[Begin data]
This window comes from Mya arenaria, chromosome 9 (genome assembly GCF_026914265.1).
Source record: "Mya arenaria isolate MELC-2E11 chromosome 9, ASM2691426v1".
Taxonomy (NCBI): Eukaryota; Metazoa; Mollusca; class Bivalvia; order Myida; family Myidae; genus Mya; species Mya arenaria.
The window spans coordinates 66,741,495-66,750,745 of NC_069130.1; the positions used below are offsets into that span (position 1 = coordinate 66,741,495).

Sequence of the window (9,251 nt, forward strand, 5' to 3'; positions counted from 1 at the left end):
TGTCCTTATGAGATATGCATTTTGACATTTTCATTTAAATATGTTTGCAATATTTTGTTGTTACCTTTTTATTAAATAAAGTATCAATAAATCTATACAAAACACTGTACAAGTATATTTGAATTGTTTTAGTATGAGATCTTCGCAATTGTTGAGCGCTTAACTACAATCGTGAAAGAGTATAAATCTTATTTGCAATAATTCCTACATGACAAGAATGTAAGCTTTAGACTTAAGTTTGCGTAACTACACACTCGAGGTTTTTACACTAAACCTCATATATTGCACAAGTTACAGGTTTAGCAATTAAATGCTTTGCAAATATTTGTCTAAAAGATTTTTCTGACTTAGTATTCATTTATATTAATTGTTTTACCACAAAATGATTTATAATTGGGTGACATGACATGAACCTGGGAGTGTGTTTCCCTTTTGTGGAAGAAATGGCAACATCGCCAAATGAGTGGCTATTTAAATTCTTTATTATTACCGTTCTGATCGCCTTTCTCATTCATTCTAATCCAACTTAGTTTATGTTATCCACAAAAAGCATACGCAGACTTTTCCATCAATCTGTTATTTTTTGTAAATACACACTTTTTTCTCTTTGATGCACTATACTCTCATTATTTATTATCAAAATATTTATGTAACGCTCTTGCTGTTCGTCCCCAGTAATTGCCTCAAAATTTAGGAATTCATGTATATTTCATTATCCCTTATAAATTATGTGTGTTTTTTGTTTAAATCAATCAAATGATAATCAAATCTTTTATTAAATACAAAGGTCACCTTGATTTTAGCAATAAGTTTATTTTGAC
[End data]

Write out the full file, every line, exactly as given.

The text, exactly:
This window comes from Mya arenaria, chromosome 9 (genome assembly GCF_026914265.1).
Source record: "Mya arenaria isolate MELC-2E11 chromosome 9, ASM2691426v1".
Taxonomy (NCBI): Eukaryota; Metazoa; Mollusca; class Bivalvia; order Myida; family Myidae; genus Mya; species Mya arenaria.
The window spans coordinates 66,741,495-66,750,745 of NC_069130.1; the positions used below are offsets into that span (position 1 = coordinate 66,741,495).

Sequence of the window (9,251 nt, forward strand, 5' to 3'; positions counted from 1 at the left end):
TGTCCTTATGAGATATGCATTTTGACATTTTCATTTAAATATGTTTGCAATATTTTGTTGTTACCTTTTTATTAAATAAAGTATCAATAAATCTATACAAAACACTGTACAAGTATATTTGAATTGTTTTAGTATGAGATCTTCGCAATTGTTGAGCGCTTAACTACAATCGTGAAAGAGTATAAATCTTATTTGCAATAATTCCTACATGACAAGAATGTAAGCTTTAGACTTAAGTTTGCGTAACTACACACTCGAGGTTTTTACACTAAACCTCATATATTGCACAAGTTACAGGTTTAGCAATTAAATGCTTTGCAAATATTTGTCTAAAAGATTTTTCTGACTTAGTATTCATTTATATTAATTGTTTTACCACAAAATGATTTATAATTGGGTGACATGACATGAACCTGGGAGTGTGTTTCCCTTTTGTGGAAGAAATGGCAACATCGCCAAATGAGTGGCTATTTAAATTCTTTATTATTACCGTTCTGATCGCCTTTCTCATTCATTCTAATCCAACTTAGTTTATGTTATCCACAAAAAGCATACGCAGACTTTTCCATCAATCTGTTATTTTTTGTAAATACACACTTTTTTCTCTTTGATGCACTATACTCTCATTATTTATTATCAAAATATTTATGTAACGCTCTTGCTGTTCGTCCCCAGTAATTGCCTCAAAATTTAGGAATTCATGTATATTTCATTATCCCTTATAAATTATGTGTGTTTTTTGTTTAAATCAATCAAATGATAATCAAATCTTTTATTAAATACAAAGGTCACCTTGATTTTAGCAATAAGTTTATTTTGAC